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After attending some ACT GLBTI groups it was reccomended that the GLLO's publish information that may assist people in the ACT GLBTI community. See below the first information for you.
The topic of school bullying has been in the news recently. Sadly it is an ongoing issue which never seems to go away. Schools are NOT the only places where bullying may occur. Bullying also occurs in workplaces, homes in the form of family violence and you could also argue that road rage is a modified form of bullying where the victim may vary from incident to incident.
Basically bullying is repeated unwanted attention from one person to another person. Sometimes it can be groups doing the bullying. Bullying always involves the abuse of power of one description or another (usually physical size) over someone is who less capable of standing up for themselves.
Sadly school bullies often end up committing other crimes and going to jail. Doing something early may help someone change their behaviours and prevent other victims being hurt.
When is bullying a criminal offence?
Assault - where a person is physically threatened & they are in fear of being injured OR are actually physically injured.
Property damage - where a person's property is deliberately damaged by another person.
Theft - where a person's property is stolen.
Child Pornography - where images of naked children under 18 years are sent to another person by email, phone, SMS etc regardless of whether the person photographed sends the images or NOT.
How do we eradicate bullying?
* Always report bullying. A bully's biggest power base is that of secrecy to prevent other parties moving in & stopping the violence. This is especially the case in family violence situations. Often a bully won't question their behaviour until a third party takes them to task.
* Safety in numbers. Ensure that students are NOT isolated in the playground because this may make them a target of bullies.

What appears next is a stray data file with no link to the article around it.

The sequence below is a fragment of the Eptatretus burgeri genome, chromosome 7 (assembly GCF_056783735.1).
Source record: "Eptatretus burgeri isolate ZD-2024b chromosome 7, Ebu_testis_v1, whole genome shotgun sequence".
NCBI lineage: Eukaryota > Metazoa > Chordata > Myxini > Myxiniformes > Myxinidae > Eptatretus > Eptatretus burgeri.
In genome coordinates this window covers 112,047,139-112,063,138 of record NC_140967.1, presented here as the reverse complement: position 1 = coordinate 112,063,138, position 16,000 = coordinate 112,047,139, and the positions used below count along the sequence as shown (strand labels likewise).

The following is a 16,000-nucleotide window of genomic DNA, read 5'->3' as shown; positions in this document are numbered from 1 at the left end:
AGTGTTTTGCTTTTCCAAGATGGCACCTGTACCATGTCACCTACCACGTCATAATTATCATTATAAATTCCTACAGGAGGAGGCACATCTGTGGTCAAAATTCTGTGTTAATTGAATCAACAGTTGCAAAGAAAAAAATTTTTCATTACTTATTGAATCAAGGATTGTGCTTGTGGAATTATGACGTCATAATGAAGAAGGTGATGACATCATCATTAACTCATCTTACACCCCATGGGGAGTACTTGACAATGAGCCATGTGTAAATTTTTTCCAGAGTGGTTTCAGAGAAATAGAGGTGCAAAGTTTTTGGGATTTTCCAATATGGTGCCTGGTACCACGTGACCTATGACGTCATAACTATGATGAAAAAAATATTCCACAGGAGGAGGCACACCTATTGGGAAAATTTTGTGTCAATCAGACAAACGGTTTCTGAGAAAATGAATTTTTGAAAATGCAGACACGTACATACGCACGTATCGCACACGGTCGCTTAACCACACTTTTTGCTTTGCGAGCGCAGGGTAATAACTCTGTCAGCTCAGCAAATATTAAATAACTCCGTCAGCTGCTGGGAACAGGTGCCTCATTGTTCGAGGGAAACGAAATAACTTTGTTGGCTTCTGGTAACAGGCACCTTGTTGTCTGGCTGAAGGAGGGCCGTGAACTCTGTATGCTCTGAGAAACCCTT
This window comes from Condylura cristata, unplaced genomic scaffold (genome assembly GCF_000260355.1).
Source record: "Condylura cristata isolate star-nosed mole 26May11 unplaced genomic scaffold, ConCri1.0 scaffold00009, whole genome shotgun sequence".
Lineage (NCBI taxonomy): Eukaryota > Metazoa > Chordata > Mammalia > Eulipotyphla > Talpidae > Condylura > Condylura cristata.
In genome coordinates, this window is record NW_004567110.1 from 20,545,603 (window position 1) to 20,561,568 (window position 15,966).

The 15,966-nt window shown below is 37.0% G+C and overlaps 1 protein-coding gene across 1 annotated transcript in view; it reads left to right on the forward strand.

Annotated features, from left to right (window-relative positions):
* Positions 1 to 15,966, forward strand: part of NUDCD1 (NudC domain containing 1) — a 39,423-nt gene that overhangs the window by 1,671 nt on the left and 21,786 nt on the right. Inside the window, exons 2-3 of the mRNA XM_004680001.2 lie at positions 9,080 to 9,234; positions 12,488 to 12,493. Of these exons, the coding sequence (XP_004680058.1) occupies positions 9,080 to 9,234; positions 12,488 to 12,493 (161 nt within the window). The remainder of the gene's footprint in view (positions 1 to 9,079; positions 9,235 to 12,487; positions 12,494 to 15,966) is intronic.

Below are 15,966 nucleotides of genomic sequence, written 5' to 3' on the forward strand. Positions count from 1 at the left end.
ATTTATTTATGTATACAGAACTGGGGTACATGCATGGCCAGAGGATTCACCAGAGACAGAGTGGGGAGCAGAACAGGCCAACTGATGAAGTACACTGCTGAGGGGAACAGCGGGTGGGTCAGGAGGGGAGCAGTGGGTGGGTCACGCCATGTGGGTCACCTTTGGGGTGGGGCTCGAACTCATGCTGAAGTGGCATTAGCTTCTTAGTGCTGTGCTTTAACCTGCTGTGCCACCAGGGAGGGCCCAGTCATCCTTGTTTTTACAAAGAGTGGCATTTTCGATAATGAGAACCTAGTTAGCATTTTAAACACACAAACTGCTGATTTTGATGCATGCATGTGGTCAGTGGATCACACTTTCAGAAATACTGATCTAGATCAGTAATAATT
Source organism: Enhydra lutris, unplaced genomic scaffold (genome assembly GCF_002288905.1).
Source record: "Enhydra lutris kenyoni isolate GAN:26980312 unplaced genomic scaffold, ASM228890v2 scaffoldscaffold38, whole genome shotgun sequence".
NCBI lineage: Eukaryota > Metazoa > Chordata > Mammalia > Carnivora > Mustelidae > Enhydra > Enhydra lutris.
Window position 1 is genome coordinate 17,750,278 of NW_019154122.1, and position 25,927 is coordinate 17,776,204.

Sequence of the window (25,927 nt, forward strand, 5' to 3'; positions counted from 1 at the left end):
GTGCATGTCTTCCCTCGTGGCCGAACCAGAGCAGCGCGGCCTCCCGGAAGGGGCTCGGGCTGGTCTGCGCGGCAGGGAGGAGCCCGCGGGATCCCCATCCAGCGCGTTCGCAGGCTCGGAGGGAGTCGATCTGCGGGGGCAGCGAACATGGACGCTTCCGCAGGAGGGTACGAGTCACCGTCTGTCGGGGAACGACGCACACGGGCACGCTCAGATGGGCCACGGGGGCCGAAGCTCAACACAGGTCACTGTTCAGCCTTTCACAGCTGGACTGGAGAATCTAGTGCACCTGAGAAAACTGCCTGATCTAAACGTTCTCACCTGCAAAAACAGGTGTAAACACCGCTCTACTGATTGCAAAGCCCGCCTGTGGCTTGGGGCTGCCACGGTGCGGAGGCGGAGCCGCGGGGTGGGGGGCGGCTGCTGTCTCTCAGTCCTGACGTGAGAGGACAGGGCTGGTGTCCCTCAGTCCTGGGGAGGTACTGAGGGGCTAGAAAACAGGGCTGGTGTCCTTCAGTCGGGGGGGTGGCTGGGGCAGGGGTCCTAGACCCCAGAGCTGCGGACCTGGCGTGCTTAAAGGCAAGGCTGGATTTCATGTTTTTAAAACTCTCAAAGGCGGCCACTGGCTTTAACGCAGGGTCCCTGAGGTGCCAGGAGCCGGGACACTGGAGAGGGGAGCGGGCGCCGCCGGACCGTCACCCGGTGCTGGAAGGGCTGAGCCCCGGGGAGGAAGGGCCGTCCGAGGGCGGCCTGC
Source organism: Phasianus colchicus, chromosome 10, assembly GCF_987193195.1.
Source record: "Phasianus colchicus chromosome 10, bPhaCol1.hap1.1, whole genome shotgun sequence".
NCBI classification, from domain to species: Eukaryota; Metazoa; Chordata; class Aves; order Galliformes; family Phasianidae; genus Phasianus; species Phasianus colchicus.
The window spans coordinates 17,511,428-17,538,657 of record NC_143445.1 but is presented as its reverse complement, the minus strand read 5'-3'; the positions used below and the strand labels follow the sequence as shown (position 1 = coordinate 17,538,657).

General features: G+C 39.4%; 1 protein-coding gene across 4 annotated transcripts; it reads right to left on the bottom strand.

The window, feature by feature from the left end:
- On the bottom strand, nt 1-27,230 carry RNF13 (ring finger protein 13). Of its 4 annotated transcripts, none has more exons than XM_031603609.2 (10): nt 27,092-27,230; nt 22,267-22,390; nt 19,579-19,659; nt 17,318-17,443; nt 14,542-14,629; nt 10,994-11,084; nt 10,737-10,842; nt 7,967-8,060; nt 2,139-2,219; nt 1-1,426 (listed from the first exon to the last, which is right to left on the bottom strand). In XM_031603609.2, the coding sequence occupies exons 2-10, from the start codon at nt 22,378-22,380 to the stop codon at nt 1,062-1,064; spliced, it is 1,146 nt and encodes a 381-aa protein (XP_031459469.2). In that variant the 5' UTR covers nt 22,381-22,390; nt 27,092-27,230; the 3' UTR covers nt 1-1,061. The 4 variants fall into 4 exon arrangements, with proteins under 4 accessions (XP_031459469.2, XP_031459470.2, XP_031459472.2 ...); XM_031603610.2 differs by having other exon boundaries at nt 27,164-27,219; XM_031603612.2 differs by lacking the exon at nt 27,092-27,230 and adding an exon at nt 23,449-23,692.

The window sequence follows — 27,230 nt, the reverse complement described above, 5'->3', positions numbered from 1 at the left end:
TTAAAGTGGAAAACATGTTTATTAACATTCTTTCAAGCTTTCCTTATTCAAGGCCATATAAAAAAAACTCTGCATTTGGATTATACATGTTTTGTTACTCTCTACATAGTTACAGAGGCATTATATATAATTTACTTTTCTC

* Being visible. Another strategy is to play in playgrounds near where the teacher is standing so that bully's are less likely to target you.
* Peer support.
* If your friend is a bully - speak out against the undesired behaviours
* If your friend is a victim of bullying - speak up for them, and actively discourage the bully
* Use respectful language. Modern youth culture use the term "gay" to mean something that is bad or poor quality. It is important that this is actively discouraged because the term is also used to refer to homosexuals. It is difficult enough for young people to identify their sexual preference if it is against the 'social norms' of our society without having to deal with language that denigrates them.
* Respect difference. It is a major contradiction in Australian society that we value difference and celebrate the multicultural composition of our society, yet people who dare to be different are often the victims of bullying. It is very important that we teach students to be respectful of difference. If this occurs then as students leave school then there is an opportunity for Australian culture to change for the better.
* Respect for women. Why is that a man dressed in women's clothes is funny and invites laughter in comedy routines or ridicule in other forums. It is okay for men to wear cultural clothing such as Samoan sarong's, or Scottish kilts etc yet is not okay for men to wear other kinds of women's clothes such as skirts and heels. This can also be an issue for transgender and intersex people.
* Repairing relationships. When a bully apologises and make up for the harm done it empowers both the bully and the victim. Many schools are using restorative justice processes to achieve this because it mends the relationship as well as giving the bully and victim an opportunity to identify a solution together. Obviously, this process may take longer where the bullying has gone on unchecked for a long time.
* Reporting criminal offences. Where bullying is a criminal offence then the matter should be reported to police on 131444. If the situation is life threatening then the matter should be reported on 000. This is especially the case where independent witnesses have observed the incident and are prepared to give statements. Otherwise prosecutions are difficult when it is one person's word against another.
* Protection orders. In some cases protection orders can be helpful in ensuring that two parties are separated. Protection orders are NOT designed to stop bullying. Protection orders are taken out to PREVENT VIOLENCE. Protection orders should be a last resort and the wording of the protection order should be discussed with the school or workplace (if applicable) to ensure that the order is workable. It is important to note that people under 18years cannot take out a protection order, a guardian needs to take the order out on their behalf.
Other useful phone numbers
Domestic Crisis Violence Service (ACT) 6280 0900
Human Rights Commission 1300 656 419 (cost of a local call)
Harassment contact officers in your workplace
INFORMATION ACCESS (GLLO) JUDICIAL OPERATIONS ACT POLICING
Tel +61(0) 2 62457276 Ext 162276
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